The Centers for Disease Control and Prevention (CDC) recently updated the definition of “Close Contact.” Among other things, the new definition effects the close contact and monitoring process recommended by the CDC.

The term “Close Contact” is now defined as:

Someone who was within 6 feet of an infected person for a cumulative total of 15 minutes or more over a 24 hour period starting from 2 days before illness onset (or, for asymptomatic patients, 2 days prior to test specimen collection) until the time the patient is isolated.

See CDC Appendix to Contact Tracing protocols, among others. This new definition applies directly to “Close Contact Evaluation and Monitoring Priorities.” This recommendation concerns the evaluation and monitoring of individuals who have had close contact with people with confirmed and probable COVID-19 infection.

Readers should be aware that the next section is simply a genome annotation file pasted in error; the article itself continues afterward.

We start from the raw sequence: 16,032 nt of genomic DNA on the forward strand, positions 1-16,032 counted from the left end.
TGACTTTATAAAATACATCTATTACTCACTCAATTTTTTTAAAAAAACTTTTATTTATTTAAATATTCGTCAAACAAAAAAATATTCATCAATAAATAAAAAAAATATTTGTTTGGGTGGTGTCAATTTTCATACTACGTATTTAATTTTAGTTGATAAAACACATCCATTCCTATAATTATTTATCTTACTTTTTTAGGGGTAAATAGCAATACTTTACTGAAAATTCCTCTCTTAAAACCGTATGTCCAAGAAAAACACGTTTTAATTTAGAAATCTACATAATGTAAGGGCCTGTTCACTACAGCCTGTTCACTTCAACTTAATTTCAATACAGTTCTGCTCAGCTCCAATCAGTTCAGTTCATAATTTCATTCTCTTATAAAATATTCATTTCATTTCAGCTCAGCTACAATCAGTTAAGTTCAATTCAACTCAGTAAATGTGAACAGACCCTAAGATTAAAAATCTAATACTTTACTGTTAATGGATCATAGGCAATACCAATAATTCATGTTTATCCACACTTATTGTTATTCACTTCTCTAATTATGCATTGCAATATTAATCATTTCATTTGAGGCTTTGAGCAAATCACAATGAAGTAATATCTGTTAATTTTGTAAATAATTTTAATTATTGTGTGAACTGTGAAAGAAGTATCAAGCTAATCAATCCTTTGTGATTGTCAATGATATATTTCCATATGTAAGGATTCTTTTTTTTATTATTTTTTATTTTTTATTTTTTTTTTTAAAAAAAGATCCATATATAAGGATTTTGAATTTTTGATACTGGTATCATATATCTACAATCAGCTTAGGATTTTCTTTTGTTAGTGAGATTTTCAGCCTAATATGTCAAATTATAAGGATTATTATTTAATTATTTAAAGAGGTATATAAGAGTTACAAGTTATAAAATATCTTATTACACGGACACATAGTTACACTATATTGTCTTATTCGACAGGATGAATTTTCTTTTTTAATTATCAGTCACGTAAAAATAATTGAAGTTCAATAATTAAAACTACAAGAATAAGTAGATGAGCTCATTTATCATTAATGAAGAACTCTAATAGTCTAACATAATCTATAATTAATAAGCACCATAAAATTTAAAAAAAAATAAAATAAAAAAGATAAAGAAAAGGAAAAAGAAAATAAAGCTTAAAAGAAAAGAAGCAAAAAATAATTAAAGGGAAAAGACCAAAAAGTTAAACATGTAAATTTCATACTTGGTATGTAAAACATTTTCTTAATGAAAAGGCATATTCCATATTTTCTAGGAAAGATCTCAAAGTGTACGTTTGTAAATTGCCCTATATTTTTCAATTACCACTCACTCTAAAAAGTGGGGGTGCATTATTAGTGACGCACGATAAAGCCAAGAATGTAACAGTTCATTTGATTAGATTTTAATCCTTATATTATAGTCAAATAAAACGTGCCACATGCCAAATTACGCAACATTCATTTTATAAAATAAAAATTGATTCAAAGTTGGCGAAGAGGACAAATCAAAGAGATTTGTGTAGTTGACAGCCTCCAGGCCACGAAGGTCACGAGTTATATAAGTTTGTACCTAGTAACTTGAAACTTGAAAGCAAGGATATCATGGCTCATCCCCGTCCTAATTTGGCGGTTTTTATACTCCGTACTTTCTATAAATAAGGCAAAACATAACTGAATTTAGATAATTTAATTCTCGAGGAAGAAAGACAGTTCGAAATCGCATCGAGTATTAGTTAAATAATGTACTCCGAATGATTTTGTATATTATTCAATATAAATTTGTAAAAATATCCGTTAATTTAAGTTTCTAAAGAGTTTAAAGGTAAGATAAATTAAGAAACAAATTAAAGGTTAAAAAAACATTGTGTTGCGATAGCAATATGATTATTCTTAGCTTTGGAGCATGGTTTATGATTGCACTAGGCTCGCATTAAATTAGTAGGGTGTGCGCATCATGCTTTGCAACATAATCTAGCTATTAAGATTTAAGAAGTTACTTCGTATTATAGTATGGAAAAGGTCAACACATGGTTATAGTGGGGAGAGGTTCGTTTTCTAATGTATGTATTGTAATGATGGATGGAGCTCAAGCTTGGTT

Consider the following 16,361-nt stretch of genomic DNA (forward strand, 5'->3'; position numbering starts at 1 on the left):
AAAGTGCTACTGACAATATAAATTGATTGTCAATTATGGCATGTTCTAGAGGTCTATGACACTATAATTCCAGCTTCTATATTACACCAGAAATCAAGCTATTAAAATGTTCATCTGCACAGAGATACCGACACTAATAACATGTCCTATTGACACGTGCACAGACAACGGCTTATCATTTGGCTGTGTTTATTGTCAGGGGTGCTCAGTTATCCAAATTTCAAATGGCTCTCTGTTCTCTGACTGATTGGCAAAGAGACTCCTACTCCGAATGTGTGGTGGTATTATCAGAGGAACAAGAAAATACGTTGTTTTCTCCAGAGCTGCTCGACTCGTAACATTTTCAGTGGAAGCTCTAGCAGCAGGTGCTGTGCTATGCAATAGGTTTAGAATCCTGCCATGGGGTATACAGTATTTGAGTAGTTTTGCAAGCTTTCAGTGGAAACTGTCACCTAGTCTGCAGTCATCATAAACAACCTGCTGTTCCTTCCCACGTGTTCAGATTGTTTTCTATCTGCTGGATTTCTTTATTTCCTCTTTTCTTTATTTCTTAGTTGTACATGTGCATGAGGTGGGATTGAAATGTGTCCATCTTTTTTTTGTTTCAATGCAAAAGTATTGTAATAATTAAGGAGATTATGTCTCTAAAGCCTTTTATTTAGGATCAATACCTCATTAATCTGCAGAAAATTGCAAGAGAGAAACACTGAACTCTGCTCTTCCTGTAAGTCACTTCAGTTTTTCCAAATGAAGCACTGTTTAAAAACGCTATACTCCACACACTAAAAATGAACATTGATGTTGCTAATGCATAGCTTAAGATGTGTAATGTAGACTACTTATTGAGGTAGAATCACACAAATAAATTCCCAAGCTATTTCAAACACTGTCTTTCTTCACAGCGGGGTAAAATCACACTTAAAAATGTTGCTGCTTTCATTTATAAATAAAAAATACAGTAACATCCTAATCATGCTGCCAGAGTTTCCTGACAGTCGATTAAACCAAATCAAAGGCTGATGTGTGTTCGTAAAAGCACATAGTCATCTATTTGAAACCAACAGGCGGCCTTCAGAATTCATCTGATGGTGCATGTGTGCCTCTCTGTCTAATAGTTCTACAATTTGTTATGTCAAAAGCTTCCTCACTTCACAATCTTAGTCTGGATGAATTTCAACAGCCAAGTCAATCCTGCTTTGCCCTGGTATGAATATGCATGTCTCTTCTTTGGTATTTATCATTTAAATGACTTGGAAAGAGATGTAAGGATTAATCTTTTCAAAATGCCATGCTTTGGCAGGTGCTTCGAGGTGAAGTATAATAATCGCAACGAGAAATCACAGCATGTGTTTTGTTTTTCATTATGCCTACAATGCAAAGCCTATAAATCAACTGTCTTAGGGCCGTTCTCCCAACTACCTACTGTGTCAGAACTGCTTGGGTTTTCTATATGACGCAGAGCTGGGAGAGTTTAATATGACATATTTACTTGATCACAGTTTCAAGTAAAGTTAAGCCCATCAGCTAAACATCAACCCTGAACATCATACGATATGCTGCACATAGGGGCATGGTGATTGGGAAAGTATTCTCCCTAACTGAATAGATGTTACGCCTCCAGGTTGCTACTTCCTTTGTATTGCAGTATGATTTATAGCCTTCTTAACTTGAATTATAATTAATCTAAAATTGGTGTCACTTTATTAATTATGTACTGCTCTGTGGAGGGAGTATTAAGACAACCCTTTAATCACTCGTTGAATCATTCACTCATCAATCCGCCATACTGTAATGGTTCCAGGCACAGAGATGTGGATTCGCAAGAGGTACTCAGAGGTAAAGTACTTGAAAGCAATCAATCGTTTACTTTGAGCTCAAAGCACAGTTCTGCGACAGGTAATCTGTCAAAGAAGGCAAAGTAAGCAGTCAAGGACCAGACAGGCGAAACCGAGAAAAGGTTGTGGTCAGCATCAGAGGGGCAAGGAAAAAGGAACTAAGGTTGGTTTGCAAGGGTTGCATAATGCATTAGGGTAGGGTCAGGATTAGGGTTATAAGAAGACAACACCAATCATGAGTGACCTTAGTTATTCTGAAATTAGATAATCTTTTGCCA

The CDC provides a “Close Contact Evaluation and Monitoring Hierarchy.” Those who should be evaluated and monitored carefully are those who come in close contact with: for example: 1) hospitalized patients and members of a large household living in close quarters; 2) individuals 65 years of age or older; 3) individuals with COVID symptoms, and 4) individuals without apparent symptoms.

This new definition applies not only to so-called “contact tracing,” but also when to recommendations as to when one should quarantine.